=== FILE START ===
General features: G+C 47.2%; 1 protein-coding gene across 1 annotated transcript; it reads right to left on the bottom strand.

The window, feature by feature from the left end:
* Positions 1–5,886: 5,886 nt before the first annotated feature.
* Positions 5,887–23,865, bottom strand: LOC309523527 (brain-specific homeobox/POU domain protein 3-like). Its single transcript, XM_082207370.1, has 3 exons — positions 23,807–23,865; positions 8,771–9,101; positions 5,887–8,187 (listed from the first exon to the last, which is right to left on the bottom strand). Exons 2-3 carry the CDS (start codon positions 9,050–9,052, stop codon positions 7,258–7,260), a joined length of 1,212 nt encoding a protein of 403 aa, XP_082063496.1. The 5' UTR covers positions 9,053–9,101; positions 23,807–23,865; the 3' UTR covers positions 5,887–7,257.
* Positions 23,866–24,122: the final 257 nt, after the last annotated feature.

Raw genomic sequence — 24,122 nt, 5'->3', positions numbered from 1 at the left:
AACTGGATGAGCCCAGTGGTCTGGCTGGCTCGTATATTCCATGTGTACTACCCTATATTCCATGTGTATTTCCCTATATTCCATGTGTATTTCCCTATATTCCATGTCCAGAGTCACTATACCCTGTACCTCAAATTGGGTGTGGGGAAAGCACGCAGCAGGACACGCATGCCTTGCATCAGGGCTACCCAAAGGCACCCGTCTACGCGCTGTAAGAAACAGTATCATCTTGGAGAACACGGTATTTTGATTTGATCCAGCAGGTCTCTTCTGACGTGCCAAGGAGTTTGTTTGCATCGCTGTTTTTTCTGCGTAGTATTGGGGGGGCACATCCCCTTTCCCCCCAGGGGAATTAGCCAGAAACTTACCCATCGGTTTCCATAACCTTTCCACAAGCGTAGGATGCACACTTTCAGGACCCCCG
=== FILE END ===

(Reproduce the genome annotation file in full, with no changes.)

General features: G+C 47.2%; 1 protein-coding gene across 1 annotated transcript; it reads right to left on the bottom strand.

The window, feature by feature from the left end:
* Positions 1–5,886: 5,886 nt before the first annotated feature.
* Positions 5,887–23,865, bottom strand: LOC309523527 (brain-specific homeobox/POU domain protein 3-like). Its single transcript, XM_082207370.1, has 3 exons — positions 23,807–23,865; positions 8,771–9,101; positions 5,887–8,187 (listed from the first exon to the last, which is right to left on the bottom strand). Exons 2-3 carry the CDS (start codon positions 9,050–9,052, stop codon positions 7,258–7,260), a joined length of 1,212 nt encoding a protein of 403 aa, XP_082063496.1. The 5' UTR covers positions 9,053–9,101; positions 23,807–23,865; the 3' UTR covers positions 5,887–7,257.
* Positions 23,866–24,122: the final 257 nt, after the last annotated feature.

Raw genomic sequence — 24,122 nt, 5'->3', positions numbered from 1 at the left:
AACTGGATGAGCCCAGTGGTCTGGCTGGCTCGTATATTCCATGTGTACTACCCTATATTCCATGTGTATTTCCCTATATTCCATGTGTATTTCCCTATATTCCATGTCCAGAGTCACTATACCCTGTACCTCAAATTGGGTGTGGGGAAAGCACGCAGCAGGACACGCATGCCTTGCATCAGGGCTACCCAAAGGCACCCGTCTACGCGCTGTAAGAAACAGTATCATCTTGGAGAACACGGTATTTTGATTTGATCCAGCAGGTCTCTTCTGACGTGCCAAGGAGTTTGTTTGCATCGCTGTTTTTTCTGCGTAGTATTGGGGGGGCACATCCCCTTTCCCCCCAGGGGAATTAGCCAGAAACTTACCCATCGGTTTCCATAACCTTTCCACAAGCGTAGGATGCACACTTTCAGGACCCCCG